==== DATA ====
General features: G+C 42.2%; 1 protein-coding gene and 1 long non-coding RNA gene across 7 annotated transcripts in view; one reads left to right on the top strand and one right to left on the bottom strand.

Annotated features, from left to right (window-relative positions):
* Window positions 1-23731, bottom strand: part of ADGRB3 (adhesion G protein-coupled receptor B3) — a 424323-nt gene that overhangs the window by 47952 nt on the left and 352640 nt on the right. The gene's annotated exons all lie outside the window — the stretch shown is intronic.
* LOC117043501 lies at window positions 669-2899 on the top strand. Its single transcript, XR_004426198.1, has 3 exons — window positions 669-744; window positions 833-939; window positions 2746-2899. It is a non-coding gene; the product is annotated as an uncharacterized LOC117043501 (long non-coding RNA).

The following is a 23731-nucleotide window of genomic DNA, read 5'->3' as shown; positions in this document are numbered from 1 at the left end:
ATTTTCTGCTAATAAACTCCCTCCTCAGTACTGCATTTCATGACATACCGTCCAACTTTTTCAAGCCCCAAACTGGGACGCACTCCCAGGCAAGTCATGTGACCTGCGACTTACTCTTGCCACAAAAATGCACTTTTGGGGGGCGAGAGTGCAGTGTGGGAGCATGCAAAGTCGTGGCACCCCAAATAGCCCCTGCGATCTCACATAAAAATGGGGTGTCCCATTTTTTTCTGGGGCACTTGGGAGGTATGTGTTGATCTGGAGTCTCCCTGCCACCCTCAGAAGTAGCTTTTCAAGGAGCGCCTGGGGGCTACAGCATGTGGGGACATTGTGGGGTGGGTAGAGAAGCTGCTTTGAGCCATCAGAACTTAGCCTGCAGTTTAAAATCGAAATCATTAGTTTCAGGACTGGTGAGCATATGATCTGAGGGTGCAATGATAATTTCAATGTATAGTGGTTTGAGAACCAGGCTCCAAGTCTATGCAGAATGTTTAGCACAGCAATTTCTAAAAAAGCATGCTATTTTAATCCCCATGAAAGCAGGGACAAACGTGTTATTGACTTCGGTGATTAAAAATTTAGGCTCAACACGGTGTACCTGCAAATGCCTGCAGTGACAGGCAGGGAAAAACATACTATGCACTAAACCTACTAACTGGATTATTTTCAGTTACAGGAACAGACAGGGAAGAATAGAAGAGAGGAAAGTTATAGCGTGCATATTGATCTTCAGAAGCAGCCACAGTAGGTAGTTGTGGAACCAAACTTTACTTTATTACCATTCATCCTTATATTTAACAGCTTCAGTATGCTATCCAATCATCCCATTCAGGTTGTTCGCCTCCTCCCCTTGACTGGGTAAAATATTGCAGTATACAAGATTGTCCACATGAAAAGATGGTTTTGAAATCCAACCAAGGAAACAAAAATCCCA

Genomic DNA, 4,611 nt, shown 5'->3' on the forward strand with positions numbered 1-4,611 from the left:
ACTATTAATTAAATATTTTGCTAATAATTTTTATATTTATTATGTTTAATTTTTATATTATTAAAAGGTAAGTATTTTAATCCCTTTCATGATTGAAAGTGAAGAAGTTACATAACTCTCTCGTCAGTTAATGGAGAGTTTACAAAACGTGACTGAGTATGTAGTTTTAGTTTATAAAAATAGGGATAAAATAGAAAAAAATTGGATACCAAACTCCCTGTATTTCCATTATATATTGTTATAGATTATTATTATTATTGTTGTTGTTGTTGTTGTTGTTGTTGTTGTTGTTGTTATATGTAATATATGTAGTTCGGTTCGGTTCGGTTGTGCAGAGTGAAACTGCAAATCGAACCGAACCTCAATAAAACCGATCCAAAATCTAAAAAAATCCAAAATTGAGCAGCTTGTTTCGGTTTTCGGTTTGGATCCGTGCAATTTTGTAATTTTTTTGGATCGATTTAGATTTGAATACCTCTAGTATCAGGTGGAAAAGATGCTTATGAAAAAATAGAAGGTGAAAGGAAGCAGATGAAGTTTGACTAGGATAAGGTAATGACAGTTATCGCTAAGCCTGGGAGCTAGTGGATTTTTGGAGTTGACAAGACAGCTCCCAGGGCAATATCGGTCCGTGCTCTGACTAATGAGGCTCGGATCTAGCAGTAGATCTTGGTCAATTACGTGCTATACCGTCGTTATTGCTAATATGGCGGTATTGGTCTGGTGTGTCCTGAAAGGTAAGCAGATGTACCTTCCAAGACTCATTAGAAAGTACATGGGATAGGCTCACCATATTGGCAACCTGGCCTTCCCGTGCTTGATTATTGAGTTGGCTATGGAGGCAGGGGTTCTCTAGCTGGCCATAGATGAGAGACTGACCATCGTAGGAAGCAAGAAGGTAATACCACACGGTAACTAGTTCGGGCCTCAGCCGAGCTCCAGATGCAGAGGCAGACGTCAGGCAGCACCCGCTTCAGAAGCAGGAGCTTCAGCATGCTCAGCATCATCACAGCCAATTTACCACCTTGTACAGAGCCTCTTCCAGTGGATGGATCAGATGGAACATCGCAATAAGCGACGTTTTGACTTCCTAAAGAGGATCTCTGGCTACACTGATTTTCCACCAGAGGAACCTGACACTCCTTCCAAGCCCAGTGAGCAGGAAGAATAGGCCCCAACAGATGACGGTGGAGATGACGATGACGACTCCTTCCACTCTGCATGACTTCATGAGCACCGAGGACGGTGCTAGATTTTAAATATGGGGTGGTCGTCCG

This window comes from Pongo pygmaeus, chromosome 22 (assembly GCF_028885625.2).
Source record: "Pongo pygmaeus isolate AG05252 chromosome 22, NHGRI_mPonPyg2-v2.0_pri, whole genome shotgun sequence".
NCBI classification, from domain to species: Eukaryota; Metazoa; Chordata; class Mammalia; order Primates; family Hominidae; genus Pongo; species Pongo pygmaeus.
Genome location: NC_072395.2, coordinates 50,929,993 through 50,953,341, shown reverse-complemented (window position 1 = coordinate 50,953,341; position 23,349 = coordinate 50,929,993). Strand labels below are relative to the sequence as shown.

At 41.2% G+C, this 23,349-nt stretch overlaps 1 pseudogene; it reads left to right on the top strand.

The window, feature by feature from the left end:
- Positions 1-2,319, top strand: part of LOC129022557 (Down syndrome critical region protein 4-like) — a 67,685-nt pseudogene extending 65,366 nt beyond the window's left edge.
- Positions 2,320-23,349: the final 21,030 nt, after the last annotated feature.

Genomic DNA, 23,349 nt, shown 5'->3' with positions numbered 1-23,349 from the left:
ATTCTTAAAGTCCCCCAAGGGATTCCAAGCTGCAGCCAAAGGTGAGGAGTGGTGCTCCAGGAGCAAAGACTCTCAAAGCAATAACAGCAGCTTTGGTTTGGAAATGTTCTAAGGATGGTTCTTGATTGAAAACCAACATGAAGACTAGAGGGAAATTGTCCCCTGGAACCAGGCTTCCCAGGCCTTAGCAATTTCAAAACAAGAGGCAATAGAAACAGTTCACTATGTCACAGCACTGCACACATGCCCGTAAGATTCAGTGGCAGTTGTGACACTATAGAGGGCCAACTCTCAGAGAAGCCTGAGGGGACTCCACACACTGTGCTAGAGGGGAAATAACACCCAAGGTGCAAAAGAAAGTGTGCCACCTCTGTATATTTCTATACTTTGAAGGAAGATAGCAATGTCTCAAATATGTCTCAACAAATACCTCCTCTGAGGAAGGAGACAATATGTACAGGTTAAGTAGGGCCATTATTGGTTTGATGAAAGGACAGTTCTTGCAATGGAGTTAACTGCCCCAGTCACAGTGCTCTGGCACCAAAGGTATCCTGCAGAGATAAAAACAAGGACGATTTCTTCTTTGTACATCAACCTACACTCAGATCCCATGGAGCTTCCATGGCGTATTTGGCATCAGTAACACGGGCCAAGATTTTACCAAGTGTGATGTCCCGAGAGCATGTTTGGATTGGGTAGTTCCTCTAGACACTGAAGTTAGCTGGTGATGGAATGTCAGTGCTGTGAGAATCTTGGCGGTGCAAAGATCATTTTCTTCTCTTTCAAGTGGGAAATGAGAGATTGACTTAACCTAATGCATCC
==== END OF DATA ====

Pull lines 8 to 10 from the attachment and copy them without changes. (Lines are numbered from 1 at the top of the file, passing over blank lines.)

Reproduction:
ACTATTAATTAAATATTTTGCTAATAATTTTTATATTTATTATGTTTAATTTTTATATTATTAAAAGGTAAGTATTTTAATCCCTTTCATGATTGAAAGTGAAGAAGTTACATAACTCTCTCGTCAGTTAATGGAGAGTTTACAAAACGTGACTGAGTATGTAGTTTTAGTTTATAAAAATAGGGATAAAATAGAAAAAAATTGGATACCAAACTCCCTGTATTTCCATTATATATTGTTATAGATTATTATTATTATTGTTGTTGTTGTTGTTGTTGTTGTTGTTGTTGTTGTTATATGTAATATATGTAGTTCGGTTCGGTTCGGTTGTGCAGAGTGAAACTGCAAATCGAACCGAACCTCAATAAAACCGATCCAAAATCTAAAAAAATCCAAAATTGAGCAGCTTGTTTCGGTTTTCGGTTTGGATCCGTGCAATTTTGTAATTTTTTTGGATCGATTTAGATTTGAATACCTCTAGTATCAGGTGGAAAAGATGCTTATGAAAAAATAGAAGGTGAAAGGAAGCAGATGAAGTTTGACTAGGATAAGGTAATGACAGTTATCGCTAAGCCTGGGAGCTAGTGGATTTTTGGAGTTGACAAGACAGCTCCCAGGGCAATATCGGTCCGTGCTCTGACTAATGAGGCTCGGATCTAGCAGTAGATCTTGGTCAATTACGTGCTATACCGTCGTTATTGCTAATATGGCGGTATTGGTCTGGTGTGTCCTGAAAGGTAAGCAGATGTACCTTCCAAGACTCATTAGAAAGTACATGGGATAGGCTCACCATATTGGCAACCTGGCCTTCCCGTGCTTGATTATTGAGTTGGCTATGGAGGCAGGGGTTCTCTAGCTGGCCATAGATGAGAGACTGACCATCGTAGGAAGCAAGAAGGTAATACCACACGGTAACTAGTTCGGGCCTCAGCCGAGCTCCAGATGCAGAGGCAGACGTCAGGCAGCACCCGCTTCAGAAGCAGGAGCTTCAGCATGCTCAGCATCATCACAGCCAATTTACCACCTTGTACAGAGCCTCTTCCAGTGGATGGATCAGATGGAACATCGCAATAAGCGACGTTTTGACTTCCTAAAGAGGATCTCTGGCTACACTGATTTTCCACCAGAGGAACCTGACACTCCTTCCAAGCCCAGTGAGCAGGAAGAATAGGCCCCAACAGATGACGGTGGAGATGACGATGACGACTCCTTCCACTCTGCATGACTTCATGAGCACCGAGGACGGTGCTAGATTTTAAATATGGGGTGGTCGTCCG

This window comes from Pongo pygmaeus, chromosome 22 (assembly GCF_028885625.2).
Source record: "Pongo pygmaeus isolate AG05252 chromosome 22, NHGRI_mPonPyg2-v2.0_pri, whole genome shotgun sequence".